Link Cove, 8-9 October 2016

We all fell victim to a bug that Sonya brought from school, and decided to fight it by going camping. We got to the Lakes quite late and decided to wild camp. So we started in total darkness with head torches and started walking up a steep slope. After about an hour, we descended into Deepdale, found a relatively dry and flat spot, pitched our tent and went to bed. We woke up in the morning in a beautiful valley, far away from any people. It was really calm, sunny and warm.

The red and blue lines show our track in the first and second days. The "P" icon, the tent and the cave icons show the car park, our camping spot and Priest's hole.

We have been here a few years earlier but this time we wanted to do some scrambling. We planned to scramble up Link Cove Gill and the the Light Slabs of Greenhow End.

We were going to climb up the gill on the left of Greenhow End ni the centre of the picture. There is no path here, and hence no people.

There were a few waterfalls in the gill, but we did not climb them: it was wet, slippery, cold... Not sure if we will ever brace ourselves to do gill scrambling. So we scrambled most of the way up the slabs on the right bank of the gill.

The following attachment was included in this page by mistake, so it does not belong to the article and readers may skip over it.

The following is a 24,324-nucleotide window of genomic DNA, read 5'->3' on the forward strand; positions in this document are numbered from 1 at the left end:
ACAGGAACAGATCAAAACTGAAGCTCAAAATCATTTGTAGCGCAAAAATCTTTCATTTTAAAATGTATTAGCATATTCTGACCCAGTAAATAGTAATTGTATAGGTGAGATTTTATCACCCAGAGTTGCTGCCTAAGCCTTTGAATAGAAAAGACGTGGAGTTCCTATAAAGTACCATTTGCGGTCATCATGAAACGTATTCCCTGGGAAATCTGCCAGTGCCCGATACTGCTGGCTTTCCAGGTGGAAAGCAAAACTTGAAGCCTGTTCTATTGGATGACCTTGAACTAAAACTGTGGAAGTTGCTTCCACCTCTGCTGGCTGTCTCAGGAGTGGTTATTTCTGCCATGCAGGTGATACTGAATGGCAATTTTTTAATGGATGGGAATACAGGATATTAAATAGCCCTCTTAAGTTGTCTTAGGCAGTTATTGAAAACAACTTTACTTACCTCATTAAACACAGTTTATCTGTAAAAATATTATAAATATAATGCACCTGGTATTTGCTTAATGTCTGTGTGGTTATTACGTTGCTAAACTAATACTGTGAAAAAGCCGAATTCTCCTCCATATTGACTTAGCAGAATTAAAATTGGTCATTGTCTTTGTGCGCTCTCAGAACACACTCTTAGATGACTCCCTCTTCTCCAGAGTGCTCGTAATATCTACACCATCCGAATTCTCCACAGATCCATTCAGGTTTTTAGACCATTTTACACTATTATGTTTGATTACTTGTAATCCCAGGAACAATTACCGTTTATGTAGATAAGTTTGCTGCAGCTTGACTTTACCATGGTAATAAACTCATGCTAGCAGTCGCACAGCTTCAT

Looking back into Deepdale. Zoom in to find some sheep! The valley is peppered with little hills, probably natural rather than manmade. The brownish colour of the hills is due to fern which sparkles in the sun.

Going up the hard way...

Scrambling up the slabs on the right of the ravine.

At the top of the gill.

A rowan tree above the ravine.

The same tree from a different viewpoint.

Scrambling up the Light Slabs, Greenhow End was straightforward, no need for the rope.

Almost there...

Sony scrambles effortlessly.

Hart Crag (822 m).

A view of Windermere and the sun-lit sea from the summit.

A view from the summit in the opposite direction. Our car is somewhere in the green valley.

On the way down, we went looking for Priest's hole. Surprisingly, it did not take us long to find it (Victor looked up its location at home). It is not visible from below, so you won't find it unless you know what to look for.

The path traverses the slope, gradually descending to Brothers Water.

A red rowan tree is clearly visible on the green background of trees and shrubs.

That's the end of our trip. Lake district is beautiful in the Autumn, particularly in sunny weather.

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